The second community the film records is the slum itself, the district of Villa Virgin. The depiction of the city is neither tuned to evoke a sentimental response nor used as a menacing piece of exotica. It is what it is – the result of human beings living close together. There are good things and bad things quite independent of the horrendous decay.

We might called the third community the “Enemies”, although the point of Fr. Julian and Fr. Nicholas’ work is that the people we want to blame must instead be embraced. So the State in the form of an obstructionist city council and a brutal police force are included in this number, as are the two rival drug gangs that vie for control of the district. The plot of the film is nothing more than the interaction of the three main character, Fr. Julian, Fr. Nichols and Luciana, with the different communities that make up Villa Virgin.

* The notes on the film from the Cannes Festival last year describe Luciana as an atheist. Unless I passed out at some point, this is never suggested in the film. In fact, prominently placed above her desk in her office is an image of the Sacred Heart of Jesus. One might speculate that this shines light on what faith means in a secular age. Many jump to a conclusion that because a character doesn’t appear in scenes where “devotion” occurs, we imagine that they must be irreligious. The underlying idea revealed in this assumption is that religious faith is a gloss that sits on top of a more primal, universally shared idea of what it means to be a human. Unless I missed some explicit signal somewhere, the reviewers** who have come to this “Luciana is atheist” conclusion are reading stuff into the film that isn’t actually there in a way that allows us to read out of their reviews a lot about the hidden assumptions of our age.

** One could further speculate that the critical dullness elicited by To The Wonder is also at work in responses to White Elephant. An idea of faith as a set of outmoded metaphysical commitments that some people have and that might possibly be of social benefit in some settings can be found again and again (good example here). This is a serious journalistic deficit. Imagine how crippled a film reviewer would be if they believed politics was nothing more than elections?

The film does fall into the trap of nodding towards the hierarchical structure of the Catholic church as an obstacle to the ministry being carried out. However, this nod is restrained. Fr. Julian and his team seek to work under the authority of their bishop. This is at times frustrating. The depiction of hierarchy is still negative, but it is viewed realistically.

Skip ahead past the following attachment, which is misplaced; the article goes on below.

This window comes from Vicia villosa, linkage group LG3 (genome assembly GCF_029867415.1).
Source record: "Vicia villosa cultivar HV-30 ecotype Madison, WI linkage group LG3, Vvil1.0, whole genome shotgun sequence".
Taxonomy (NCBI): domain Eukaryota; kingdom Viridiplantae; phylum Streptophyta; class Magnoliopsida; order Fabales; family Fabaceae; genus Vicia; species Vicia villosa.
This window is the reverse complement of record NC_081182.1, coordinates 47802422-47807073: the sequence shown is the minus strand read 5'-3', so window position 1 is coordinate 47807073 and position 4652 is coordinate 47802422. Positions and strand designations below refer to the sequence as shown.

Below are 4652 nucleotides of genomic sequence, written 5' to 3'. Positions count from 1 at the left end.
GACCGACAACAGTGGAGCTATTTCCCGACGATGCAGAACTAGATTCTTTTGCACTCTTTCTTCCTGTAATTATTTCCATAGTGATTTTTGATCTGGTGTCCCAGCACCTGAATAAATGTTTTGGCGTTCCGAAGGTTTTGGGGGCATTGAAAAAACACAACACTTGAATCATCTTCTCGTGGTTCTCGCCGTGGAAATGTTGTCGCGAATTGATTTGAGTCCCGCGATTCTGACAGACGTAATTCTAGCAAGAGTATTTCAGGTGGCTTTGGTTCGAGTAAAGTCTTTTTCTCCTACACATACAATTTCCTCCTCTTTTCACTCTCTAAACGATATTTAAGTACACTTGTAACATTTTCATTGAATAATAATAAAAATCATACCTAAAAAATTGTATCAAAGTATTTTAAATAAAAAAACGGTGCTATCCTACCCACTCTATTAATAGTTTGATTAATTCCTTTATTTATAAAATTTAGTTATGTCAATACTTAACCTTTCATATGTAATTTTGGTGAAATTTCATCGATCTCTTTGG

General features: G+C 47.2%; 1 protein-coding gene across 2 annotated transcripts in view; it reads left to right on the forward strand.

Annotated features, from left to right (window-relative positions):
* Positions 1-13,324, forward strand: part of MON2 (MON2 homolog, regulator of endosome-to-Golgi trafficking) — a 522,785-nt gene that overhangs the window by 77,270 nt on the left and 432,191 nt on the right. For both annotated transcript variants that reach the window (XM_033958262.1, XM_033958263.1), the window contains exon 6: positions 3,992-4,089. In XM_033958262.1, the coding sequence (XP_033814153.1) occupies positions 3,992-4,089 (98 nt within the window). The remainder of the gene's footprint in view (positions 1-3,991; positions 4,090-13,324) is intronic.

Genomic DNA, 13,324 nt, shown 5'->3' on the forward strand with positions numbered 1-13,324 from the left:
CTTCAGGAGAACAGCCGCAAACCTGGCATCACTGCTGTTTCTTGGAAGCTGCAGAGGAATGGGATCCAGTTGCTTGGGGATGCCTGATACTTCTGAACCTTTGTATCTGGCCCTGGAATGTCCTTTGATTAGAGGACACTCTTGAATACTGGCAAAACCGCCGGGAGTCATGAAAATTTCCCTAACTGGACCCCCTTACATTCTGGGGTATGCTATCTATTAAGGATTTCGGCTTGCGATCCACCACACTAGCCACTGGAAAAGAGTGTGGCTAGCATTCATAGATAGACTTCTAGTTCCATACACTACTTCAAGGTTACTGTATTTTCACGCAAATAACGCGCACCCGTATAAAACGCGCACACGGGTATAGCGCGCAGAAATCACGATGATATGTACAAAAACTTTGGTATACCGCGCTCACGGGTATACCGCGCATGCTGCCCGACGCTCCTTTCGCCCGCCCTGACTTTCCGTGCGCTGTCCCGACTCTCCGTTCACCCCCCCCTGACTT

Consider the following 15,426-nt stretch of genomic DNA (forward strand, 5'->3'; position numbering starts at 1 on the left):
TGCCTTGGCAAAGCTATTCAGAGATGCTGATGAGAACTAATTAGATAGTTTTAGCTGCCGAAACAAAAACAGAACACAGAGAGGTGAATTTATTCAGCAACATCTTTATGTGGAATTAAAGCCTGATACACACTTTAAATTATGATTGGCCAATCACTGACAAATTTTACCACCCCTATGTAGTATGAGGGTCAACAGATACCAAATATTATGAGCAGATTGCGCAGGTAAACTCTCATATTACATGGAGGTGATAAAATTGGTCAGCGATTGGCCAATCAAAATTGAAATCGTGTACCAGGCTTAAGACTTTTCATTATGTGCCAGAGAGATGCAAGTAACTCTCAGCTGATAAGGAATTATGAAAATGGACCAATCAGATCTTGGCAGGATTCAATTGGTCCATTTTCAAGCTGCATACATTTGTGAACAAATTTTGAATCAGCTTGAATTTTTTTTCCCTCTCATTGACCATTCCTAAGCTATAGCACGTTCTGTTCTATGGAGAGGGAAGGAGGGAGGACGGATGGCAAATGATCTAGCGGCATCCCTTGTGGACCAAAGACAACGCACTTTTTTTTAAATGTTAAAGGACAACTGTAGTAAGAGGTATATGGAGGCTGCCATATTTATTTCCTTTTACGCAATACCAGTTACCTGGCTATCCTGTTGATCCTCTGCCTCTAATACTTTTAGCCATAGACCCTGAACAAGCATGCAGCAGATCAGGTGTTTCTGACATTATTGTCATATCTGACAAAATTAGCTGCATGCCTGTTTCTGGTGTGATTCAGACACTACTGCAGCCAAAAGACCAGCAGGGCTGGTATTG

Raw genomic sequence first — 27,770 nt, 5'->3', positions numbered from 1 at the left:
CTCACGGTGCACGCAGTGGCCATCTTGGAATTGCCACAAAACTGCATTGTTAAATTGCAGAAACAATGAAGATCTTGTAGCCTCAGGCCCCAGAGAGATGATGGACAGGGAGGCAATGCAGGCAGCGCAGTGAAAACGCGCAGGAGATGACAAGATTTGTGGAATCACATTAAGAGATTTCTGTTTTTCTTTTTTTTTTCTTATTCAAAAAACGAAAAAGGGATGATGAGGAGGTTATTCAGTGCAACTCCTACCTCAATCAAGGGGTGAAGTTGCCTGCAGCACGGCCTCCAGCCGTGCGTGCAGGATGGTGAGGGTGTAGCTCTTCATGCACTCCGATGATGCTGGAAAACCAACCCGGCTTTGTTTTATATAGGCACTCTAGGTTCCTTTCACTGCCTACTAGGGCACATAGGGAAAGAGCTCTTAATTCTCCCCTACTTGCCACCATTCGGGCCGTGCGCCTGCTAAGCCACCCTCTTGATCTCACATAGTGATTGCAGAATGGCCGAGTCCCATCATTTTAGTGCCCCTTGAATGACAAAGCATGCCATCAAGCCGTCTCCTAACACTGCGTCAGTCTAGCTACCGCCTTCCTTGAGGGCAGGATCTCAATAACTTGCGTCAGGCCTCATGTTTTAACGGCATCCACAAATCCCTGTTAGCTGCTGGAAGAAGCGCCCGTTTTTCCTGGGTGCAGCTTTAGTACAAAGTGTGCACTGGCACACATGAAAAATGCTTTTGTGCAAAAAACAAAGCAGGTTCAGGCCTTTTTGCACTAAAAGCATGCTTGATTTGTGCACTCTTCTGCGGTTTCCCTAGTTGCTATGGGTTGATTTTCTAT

The film also falls into the trap of depicting celibacy as almost impossible. This is a pity. But the way that it is done is wonderful, if just taken for what it is. Fr. Nicholas doesn’t fall out of celibacy because celibacy is a horrendous burden, but because friendship is desirable. The sex scene and subsequent relationship scenes that ensue are actually profoundly touching because what is communicated is the hunger for the other, not in some tacky counterfeit idea of a physical urge that can’t be resisted but in the sense of an attraction to the beauty of the other self. Falling out of celibacy is not a torturous existential crisis so much as a thing that happens because he loves his friend and desires her and she him. It is not a deficit in the path he is walking but a surplus in her beauty that possesses him. The falling out of celibacy creates internal contradictions but it doesn’t destroy his vocation.

The reason why I want my Christian friends to watch this film is threefold. Firstly, it is a very good, gripping, thought provoking drama. It is superbly acted, it is restrained, it is interesting. These are rare and good things.

Secondly, the film is an informed attempt to show us what it means to do Kingdom of God work embedded in a community. The protagonists are embedded in their community of faith but they live and dress and speak like the community that makes up the favela. Christians mis-use the word incarnational when they are describing this kind of work. What White Elephant offers us is a depiction of what this kind of community based ministry should look like. It is representational, not incarnational. Worship and mission and social justice work are not segmented. It is integrated. This film manages to do all this without being in any way propagandistic.

Thirdly, the film shows us what our right stance should be towards politics, power and the State. We do not resist the State, any more than we seek to resist the drug dealers. We neither want the State overturned nor see that as our job, regardless of how unjust it is. Equally, we neither want the drug dealers extinguished nor see that as our job, in spite of the damage they inflict. Rather we witness to the State that we are citizens of a different Kingdom. The Argentine flag is a recurring motif in the film. Everyone except Fr. Nicholas is Argentinian and his Belgian origin is much discussed because to be foreign is to be strange. But the Christians in this film demonstrate in their words and their deeds that they are holding the State we call Argentina to account by the standards of the in-breaking Kingdom of God, which is their true home and the entity to which they owe allegiance. If that higher allegiance means they must shelter those that the law of the land deem criminal, then so be it. If that higher allegiance means that they must seek to restrain violence against the State even when they wish they could lash out, then so be it. If that higher allegiance calls them to martyrdom, then so be it.